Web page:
6 months after the release of iOS 11 the new NFC switching Apple Pay functionality combined with the global NFC support in iPhone X / iPhone 8 / Apple Watch 3 is driving tremendous change in Japan while creating the most advanced Apple Pay environment that exists for iPhone customers.
As I said before, Japan is the world’s most interesting and diverse contactless payment market:
What’s interesting is that Global FeliCa support in iPhone 8, iPhone X and Apple Watch 3 lets anybody visiting Japan with those devices add Suica to Apple Pay and instantly enjoy the benefits of Japanese FeliCa contactless payments.
Apple Pay in Japan is the only place in the world where you can mix and match FeliCa and (contactless) EMV payments side by side with the same device. That’s astonishing, and lots of fun.
To appreciate the change Apple Pay is bringing to Japan, here’s a look at the Apple Pay environment for Inbound and Outbound global NFC iPhone customers.
The first full year of Apple Pay in Japan drove a large uptake in mobile payments spearheaded by Apple Pay Suica. Japanese iPhone users are magically morphing from Apple Pay paupers into the most sophisticated, diverse and technically advanced set of Apple Pay users that exist, all without doing a single thing except use Apple Pay in Japan… and abroad. A full list of outbound capable Apple Pay Japan issue credit cards is here.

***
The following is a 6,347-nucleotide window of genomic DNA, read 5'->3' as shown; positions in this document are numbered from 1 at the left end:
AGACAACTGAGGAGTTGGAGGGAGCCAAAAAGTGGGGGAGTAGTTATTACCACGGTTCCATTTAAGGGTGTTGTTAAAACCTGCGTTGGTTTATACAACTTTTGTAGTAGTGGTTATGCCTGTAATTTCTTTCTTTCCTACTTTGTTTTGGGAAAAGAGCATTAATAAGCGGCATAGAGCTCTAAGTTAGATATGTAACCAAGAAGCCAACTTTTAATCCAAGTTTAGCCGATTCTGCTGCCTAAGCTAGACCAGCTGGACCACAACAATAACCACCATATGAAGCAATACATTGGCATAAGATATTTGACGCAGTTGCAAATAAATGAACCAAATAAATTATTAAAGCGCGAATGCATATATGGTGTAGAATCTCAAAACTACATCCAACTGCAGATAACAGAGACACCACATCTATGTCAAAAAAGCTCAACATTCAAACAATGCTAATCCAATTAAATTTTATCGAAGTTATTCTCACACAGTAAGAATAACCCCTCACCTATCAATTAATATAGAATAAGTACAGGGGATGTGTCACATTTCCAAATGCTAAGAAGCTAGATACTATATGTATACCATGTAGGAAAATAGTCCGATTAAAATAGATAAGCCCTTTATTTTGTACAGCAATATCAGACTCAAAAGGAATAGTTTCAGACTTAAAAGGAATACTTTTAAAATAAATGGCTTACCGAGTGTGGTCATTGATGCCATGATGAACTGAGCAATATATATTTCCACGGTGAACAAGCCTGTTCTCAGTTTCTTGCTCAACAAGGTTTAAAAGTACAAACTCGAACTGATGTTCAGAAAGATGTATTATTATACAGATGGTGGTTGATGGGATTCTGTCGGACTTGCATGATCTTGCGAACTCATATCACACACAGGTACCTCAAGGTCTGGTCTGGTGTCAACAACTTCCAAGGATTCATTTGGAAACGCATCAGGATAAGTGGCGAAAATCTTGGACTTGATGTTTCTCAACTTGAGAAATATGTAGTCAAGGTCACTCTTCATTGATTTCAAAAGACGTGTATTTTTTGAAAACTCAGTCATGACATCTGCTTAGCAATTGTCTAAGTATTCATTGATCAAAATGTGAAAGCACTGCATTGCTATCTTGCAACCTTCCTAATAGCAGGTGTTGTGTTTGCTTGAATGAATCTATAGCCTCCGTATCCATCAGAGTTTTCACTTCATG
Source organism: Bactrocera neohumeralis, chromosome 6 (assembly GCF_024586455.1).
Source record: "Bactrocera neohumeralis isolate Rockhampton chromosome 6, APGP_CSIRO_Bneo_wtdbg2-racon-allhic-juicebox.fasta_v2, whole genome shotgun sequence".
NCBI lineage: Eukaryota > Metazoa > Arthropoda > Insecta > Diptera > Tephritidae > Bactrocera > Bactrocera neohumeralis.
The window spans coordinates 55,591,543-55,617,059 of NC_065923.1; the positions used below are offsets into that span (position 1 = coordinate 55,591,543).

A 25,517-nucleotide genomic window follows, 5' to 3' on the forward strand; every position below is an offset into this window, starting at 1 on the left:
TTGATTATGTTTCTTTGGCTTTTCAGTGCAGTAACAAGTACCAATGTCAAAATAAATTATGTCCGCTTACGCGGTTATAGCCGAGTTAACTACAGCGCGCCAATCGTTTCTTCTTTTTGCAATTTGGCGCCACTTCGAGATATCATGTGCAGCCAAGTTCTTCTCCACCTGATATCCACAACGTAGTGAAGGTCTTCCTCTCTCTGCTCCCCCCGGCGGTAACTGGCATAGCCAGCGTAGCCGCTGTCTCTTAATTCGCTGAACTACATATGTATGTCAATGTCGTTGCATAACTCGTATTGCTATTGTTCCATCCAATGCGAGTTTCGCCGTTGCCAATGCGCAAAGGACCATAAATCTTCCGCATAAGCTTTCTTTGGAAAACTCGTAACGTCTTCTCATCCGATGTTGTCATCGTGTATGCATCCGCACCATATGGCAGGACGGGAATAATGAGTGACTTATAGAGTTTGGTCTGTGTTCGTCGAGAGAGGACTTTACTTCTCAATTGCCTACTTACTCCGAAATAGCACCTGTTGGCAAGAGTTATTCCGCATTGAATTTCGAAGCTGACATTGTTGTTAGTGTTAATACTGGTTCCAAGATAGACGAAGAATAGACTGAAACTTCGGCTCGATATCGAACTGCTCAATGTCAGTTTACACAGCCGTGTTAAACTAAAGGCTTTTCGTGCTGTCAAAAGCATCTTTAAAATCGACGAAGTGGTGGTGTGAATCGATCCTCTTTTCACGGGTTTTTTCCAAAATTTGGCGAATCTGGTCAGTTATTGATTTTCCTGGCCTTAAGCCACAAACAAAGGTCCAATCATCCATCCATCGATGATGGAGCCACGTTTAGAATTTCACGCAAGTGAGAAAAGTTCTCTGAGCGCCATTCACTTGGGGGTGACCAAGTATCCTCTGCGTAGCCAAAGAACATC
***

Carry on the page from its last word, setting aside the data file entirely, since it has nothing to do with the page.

The reason for the transformation is simple, the NFC switching function of iOS 11 Apple Pay seamlessly uses FeliCa networks in Japan and NFC Pay networks abroad for Japanese users without requiring any new payment infrastructure investment. Apple Pay simply utilizes what’s already in place very effectively. NTT Docomo has something like this for Docomo customers but Apple Pay takes it to a whole new global level.
Apple Pay Inbound is a very different situation. NFC Pay support is still limited to ‘Gaijin Ghettos’ (McDonalds, Tokyo Disneyland, IKEA, a few vending machines, and so on). Customer experience is all over the place. The staff at my local McDonalds, none of them Japanese most of them from India, insist in mishmash Japanese English that Mastercard Contactless is not a payment option. Mastercard Contactless is an option of course but explaining that is a hassle. It’s much faster to pay with Apple Pay Suica and be on my way.
Do yourself a favor and put Suica on your global NFC iPhone. Apple Pay Suica neatly sidesteps the NFC Pay infrastructure shortage and liberates every iPhone X / 8 customer. Add money to it with your Apple Pay credit cards from home. It works like magic and the entire Japanese contactless nation is at your command.
Truth be told that Visa, Mastercard and American Express have done little over the years to promote their NFC Pay contactless services with Japanese merchants or customers anyway. Only recently has Visa started to market dual-mode iD/payWave Visa Debit cards via SMBC that do not work with Apple Pay but certainly attempt to compete with it with plastic.
That NFC Pay Infrastructure Problem
McDonalds, convenience stores and other retail empires have the IT and POS backend resources to add NFC Pay support at any time but one problem is the situation for middle tier businesses and smaller merchants. If their business is 99% Japanese, 1% of the customer base is no incentive to upgrade a payment processing system to add NFC Pay when there is no return.